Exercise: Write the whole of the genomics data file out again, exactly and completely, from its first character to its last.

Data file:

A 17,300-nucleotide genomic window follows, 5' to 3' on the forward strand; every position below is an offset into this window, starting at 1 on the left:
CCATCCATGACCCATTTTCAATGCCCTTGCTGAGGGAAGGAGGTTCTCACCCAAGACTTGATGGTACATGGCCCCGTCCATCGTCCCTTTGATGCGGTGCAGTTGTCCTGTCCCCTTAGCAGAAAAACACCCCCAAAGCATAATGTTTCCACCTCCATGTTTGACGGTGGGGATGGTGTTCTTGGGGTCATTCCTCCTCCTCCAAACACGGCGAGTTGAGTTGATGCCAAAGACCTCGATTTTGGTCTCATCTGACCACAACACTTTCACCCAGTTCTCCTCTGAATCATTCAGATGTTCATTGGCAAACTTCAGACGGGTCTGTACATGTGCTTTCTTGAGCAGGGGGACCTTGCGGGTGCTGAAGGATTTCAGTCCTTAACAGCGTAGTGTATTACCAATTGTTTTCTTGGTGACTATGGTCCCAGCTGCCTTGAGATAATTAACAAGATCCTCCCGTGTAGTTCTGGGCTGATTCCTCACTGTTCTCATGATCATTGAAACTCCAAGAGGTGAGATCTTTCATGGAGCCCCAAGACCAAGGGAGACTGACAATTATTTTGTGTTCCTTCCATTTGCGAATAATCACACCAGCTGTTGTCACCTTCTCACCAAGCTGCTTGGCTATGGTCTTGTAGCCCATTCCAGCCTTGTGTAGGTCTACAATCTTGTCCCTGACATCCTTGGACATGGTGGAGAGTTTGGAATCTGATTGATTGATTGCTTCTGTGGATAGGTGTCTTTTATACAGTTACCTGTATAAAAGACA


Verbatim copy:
A 17,300-nucleotide genomic window follows, 5' to 3' on the forward strand; every position below is an offset into this window, starting at 1 on the left:
CCATCCATGACCCATTTTCAATGCCCTTGCTGAGGGAAGGAGGTTCTCACCCAAGACTTGATGGTACATGGCCCCGTCCATCGTCCCTTTGATGCGGTGCAGTTGTCCTGTCCCCTTAGCAGAAAAACACCCCCAAAGCATAATGTTTCCACCTCCATGTTTGACGGTGGGGATGGTGTTCTTGGGGTCATTCCTCCTCCTCCAAACACGGCGAGTTGAGTTGATGCCAAAGACCTCGATTTTGGTCTCATCTGACCACAACACTTTCACCCAGTTCTCCTCTGAATCATTCAGATGTTCATTGGCAAACTTCAGACGGGTCTGTACATGTGCTTTCTTGAGCAGGGGGACCTTGCGGGTGCTGAAGGATTTCAGTCCTTAACAGCGTAGTGTATTACCAATTGTTTTCTTGGTGACTATGGTCCCAGCTGCCTTGAGATAATTAACAAGATCCTCCCGTGTAGTTCTGGGCTGATTCCTCACTGTTCTCATGATCATTGAAACTCCAAGAGGTGAGATCTTTCATGGAGCCCCAAGACCAAGGGAGACTGACAATTATTTTGTGTTCCTTCCATTTGCGAATAATCACACCAGCTGTTGTCACCTTCTCACCAAGCTGCTTGGCTATGGTCTTGTAGCCCATTCCAGCCTTGTGTAGGTCTACAATCTTGTCCCTGACATCCTTGGACATGGTGGAGAGTTTGGAATCTGATTGATTGATTGCTTCTGTGGATAGGTGTCTTTTATACAGTTACCTGTATAAAAGACA